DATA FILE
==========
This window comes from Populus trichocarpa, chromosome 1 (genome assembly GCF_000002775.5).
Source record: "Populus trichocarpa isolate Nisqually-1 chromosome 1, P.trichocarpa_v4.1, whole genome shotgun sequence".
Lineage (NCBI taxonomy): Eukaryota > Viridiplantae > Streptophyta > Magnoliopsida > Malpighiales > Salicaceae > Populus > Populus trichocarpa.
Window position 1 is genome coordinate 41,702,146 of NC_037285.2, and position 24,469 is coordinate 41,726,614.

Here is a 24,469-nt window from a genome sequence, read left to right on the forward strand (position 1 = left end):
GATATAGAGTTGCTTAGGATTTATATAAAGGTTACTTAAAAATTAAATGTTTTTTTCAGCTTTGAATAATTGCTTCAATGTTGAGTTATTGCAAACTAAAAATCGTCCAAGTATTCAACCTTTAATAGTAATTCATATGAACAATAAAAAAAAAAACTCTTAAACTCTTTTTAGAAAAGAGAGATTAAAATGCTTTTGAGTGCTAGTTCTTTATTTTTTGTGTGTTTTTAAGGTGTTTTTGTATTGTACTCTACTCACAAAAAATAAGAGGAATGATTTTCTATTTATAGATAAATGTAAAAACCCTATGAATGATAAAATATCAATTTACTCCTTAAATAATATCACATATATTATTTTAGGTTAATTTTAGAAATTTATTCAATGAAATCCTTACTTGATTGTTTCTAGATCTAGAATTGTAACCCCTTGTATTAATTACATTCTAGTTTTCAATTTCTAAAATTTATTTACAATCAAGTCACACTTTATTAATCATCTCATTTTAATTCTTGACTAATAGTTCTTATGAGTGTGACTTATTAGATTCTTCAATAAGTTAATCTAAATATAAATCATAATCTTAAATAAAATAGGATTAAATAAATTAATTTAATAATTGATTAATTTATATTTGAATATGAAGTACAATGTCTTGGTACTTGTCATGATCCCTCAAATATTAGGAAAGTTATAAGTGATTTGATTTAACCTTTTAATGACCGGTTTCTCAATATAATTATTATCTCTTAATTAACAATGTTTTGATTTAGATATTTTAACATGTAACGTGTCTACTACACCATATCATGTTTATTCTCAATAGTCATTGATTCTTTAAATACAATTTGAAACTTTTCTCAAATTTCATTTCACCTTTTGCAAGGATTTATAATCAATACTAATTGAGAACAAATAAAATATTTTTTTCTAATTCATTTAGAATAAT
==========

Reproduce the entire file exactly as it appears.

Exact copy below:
This window comes from Populus trichocarpa, chromosome 1 (genome assembly GCF_000002775.5).
Source record: "Populus trichocarpa isolate Nisqually-1 chromosome 1, P.trichocarpa_v4.1, whole genome shotgun sequence".
Lineage (NCBI taxonomy): Eukaryota > Viridiplantae > Streptophyta > Magnoliopsida > Malpighiales > Salicaceae > Populus > Populus trichocarpa.
Window position 1 is genome coordinate 41,702,146 of NC_037285.2, and position 24,469 is coordinate 41,726,614.

Here is a 24,469-nt window from a genome sequence, read left to right on the forward strand (position 1 = left end):
GATATAGAGTTGCTTAGGATTTATATAAAGGTTACTTAAAAATTAAATGTTTTTTTCAGCTTTGAATAATTGCTTCAATGTTGAGTTATTGCAAACTAAAAATCGTCCAAGTATTCAACCTTTAATAGTAATTCATATGAACAATAAAAAAAAAAACTCTTAAACTCTTTTTAGAAAAGAGAGATTAAAATGCTTTTGAGTGCTAGTTCTTTATTTTTTGTGTGTTTTTAAGGTGTTTTTGTATTGTACTCTACTCACAAAAAATAAGAGGAATGATTTTCTATTTATAGATAAATGTAAAAACCCTATGAATGATAAAATATCAATTTACTCCTTAAATAATATCACATATATTATTTTAGGTTAATTTTAGAAATTTATTCAATGAAATCCTTACTTGATTGTTTCTAGATCTAGAATTGTAACCCCTTGTATTAATTACATTCTAGTTTTCAATTTCTAAAATTTATTTACAATCAAGTCACACTTTATTAATCATCTCATTTTAATTCTTGACTAATAGTTCTTATGAGTGTGACTTATTAGATTCTTCAATAAGTTAATCTAAATATAAATCATAATCTTAAATAAAATAGGATTAAATAAATTAATTTAATAATTGATTAATTTATATTTGAATATGAAGTACAATGTCTTGGTACTTGTCATGATCCCTCAAATATTAGGAAAGTTATAAGTGATTTGATTTAACCTTTTAATGACCGGTTTCTCAATATAATTATTATCTCTTAATTAACAATGTTTTGATTTAGATATTTTAACATGTAACGTGTCTACTACACCATATCATGTTTATTCTCAATAGTCATTGATTCTTTAAATACAATTTGAAACTTTTCTCAAATTTCATTTCACCTTTTGCAAGGATTTATAATCAATACTAATTGAGAACAAATAAAATATTTTTTTCTAATTCATTTAGAATAAT